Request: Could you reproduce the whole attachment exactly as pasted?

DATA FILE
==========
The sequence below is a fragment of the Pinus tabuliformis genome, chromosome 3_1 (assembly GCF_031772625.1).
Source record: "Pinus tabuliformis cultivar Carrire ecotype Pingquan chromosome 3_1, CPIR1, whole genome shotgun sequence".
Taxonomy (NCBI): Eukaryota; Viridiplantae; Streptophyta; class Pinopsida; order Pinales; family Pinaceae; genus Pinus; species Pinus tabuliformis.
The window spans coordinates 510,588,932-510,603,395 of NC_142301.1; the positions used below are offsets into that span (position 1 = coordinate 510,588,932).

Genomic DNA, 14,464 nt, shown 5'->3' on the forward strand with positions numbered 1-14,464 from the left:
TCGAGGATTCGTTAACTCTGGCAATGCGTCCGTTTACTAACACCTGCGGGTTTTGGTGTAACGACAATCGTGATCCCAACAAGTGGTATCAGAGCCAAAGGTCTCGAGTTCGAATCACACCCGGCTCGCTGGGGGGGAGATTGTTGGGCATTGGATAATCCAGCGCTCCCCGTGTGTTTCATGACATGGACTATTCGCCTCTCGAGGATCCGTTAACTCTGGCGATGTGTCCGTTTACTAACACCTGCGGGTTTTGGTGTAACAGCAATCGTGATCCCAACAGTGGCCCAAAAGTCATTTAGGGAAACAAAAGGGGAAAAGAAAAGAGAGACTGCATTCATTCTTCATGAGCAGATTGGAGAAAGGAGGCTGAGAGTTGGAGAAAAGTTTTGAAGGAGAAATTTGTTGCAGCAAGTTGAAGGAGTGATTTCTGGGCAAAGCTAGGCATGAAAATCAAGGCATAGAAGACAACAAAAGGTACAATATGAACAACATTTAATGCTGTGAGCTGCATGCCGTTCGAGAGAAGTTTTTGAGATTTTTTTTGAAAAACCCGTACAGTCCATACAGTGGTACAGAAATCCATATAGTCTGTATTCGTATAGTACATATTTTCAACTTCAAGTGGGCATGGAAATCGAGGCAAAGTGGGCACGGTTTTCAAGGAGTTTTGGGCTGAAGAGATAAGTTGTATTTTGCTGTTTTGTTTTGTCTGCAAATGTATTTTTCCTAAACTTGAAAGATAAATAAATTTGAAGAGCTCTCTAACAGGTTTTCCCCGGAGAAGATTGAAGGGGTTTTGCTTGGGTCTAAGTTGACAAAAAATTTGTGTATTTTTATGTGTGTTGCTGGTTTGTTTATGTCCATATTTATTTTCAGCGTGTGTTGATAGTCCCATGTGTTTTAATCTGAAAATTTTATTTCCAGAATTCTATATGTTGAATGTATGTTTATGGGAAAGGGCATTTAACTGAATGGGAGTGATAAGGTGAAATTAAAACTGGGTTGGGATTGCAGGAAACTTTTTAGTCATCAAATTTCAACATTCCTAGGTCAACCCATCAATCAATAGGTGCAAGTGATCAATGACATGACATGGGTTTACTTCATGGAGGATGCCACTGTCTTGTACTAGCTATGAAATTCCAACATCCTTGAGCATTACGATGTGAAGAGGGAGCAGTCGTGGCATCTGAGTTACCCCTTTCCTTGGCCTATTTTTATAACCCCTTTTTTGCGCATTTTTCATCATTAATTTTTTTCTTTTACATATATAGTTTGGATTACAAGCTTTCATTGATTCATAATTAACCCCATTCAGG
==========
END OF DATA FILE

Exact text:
The sequence below is a fragment of the Pinus tabuliformis genome, chromosome 3_1 (assembly GCF_031772625.1).
Source record: "Pinus tabuliformis cultivar Carrire ecotype Pingquan chromosome 3_1, CPIR1, whole genome shotgun sequence".
Taxonomy (NCBI): Eukaryota; Viridiplantae; Streptophyta; class Pinopsida; order Pinales; family Pinaceae; genus Pinus; species Pinus tabuliformis.
The window spans coordinates 510,588,932-510,603,395 of NC_142301.1; the positions used below are offsets into that span (position 1 = coordinate 510,588,932).

Genomic DNA, 14,464 nt, shown 5'->3' on the forward strand with positions numbered 1-14,464 from the left:
TCGAGGATTCGTTAACTCTGGCAATGCGTCCGTTTACTAACACCTGCGGGTTTTGGTGTAACGACAATCGTGATCCCAACAAGTGGTATCAGAGCCAAAGGTCTCGAGTTCGAATCACACCCGGCTCGCTGGGGGGGAGATTGTTGGGCATTGGATAATCCAGCGCTCCCCGTGTGTTTCATGACATGGACTATTCGCCTCTCGAGGATCCGTTAACTCTGGCGATGTGTCCGTTTACTAACACCTGCGGGTTTTGGTGTAACAGCAATCGTGATCCCAACAGTGGCCCAAAAGTCATTTAGGGAAACAAAAGGGGAAAAGAAAAGAGAGACTGCATTCATTCTTCATGAGCAGATTGGAGAAAGGAGGCTGAGAGTTGGAGAAAAGTTTTGAAGGAGAAATTTGTTGCAGCAAGTTGAAGGAGTGATTTCTGGGCAAAGCTAGGCATGAAAATCAAGGCATAGAAGACAACAAAAGGTACAATATGAACAACATTTAATGCTGTGAGCTGCATGCCGTTCGAGAGAAGTTTTTGAGATTTTTTTTGAAAAACCCGTACAGTCCATACAGTGGTACAGAAATCCATATAGTCTGTATTCGTATAGTACATATTTTCAACTTCAAGTGGGCATGGAAATCGAGGCAAAGTGGGCACGGTTTTCAAGGAGTTTTGGGCTGAAGAGATAAGTTGTATTTTGCTGTTTTGTTTTGTCTGCAAATGTATTTTTCCTAAACTTGAAAGATAAATAAATTTGAAGAGCTCTCTAACAGGTTTTCCCCGGAGAAGATTGAAGGGGTTTTGCTTGGGTCTAAGTTGACAAAAAATTTGTGTATTTTTATGTGTGTTGCTGGTTTGTTTATGTCCATATTTATTTTCAGCGTGTGTTGATAGTCCCATGTGTTTTAATCTGAAAATTTTATTTCCAGAATTCTATATGTTGAATGTATGTTTATGGGAAAGGGCATTTAACTGAATGGGAGTGATAAGGTGAAATTAAAACTGGGTTGGGATTGCAGGAAACTTTTTAGTCATCAAATTTCAACATTCCTAGGTCAACCCATCAATCAATAGGTGCAAGTGATCAATGACATGACATGGGTTTACTTCATGGAGGATGCCACTGTCTTGTACTAGCTATGAAATTCCAACATCCTTGAGCATTACGATGTGAAGAGGGAGCAGTCGTGGCATCTGAGTTACCCCTTTCCTTGGCCTATTTTTATAACCCCTTTTTTGCGCATTTTTCATCATTAATTTTTTTCTTTTACATATATAGTTTGGATTACAAGCTTTCATTGATTCATAATTAACCCCATTCAGG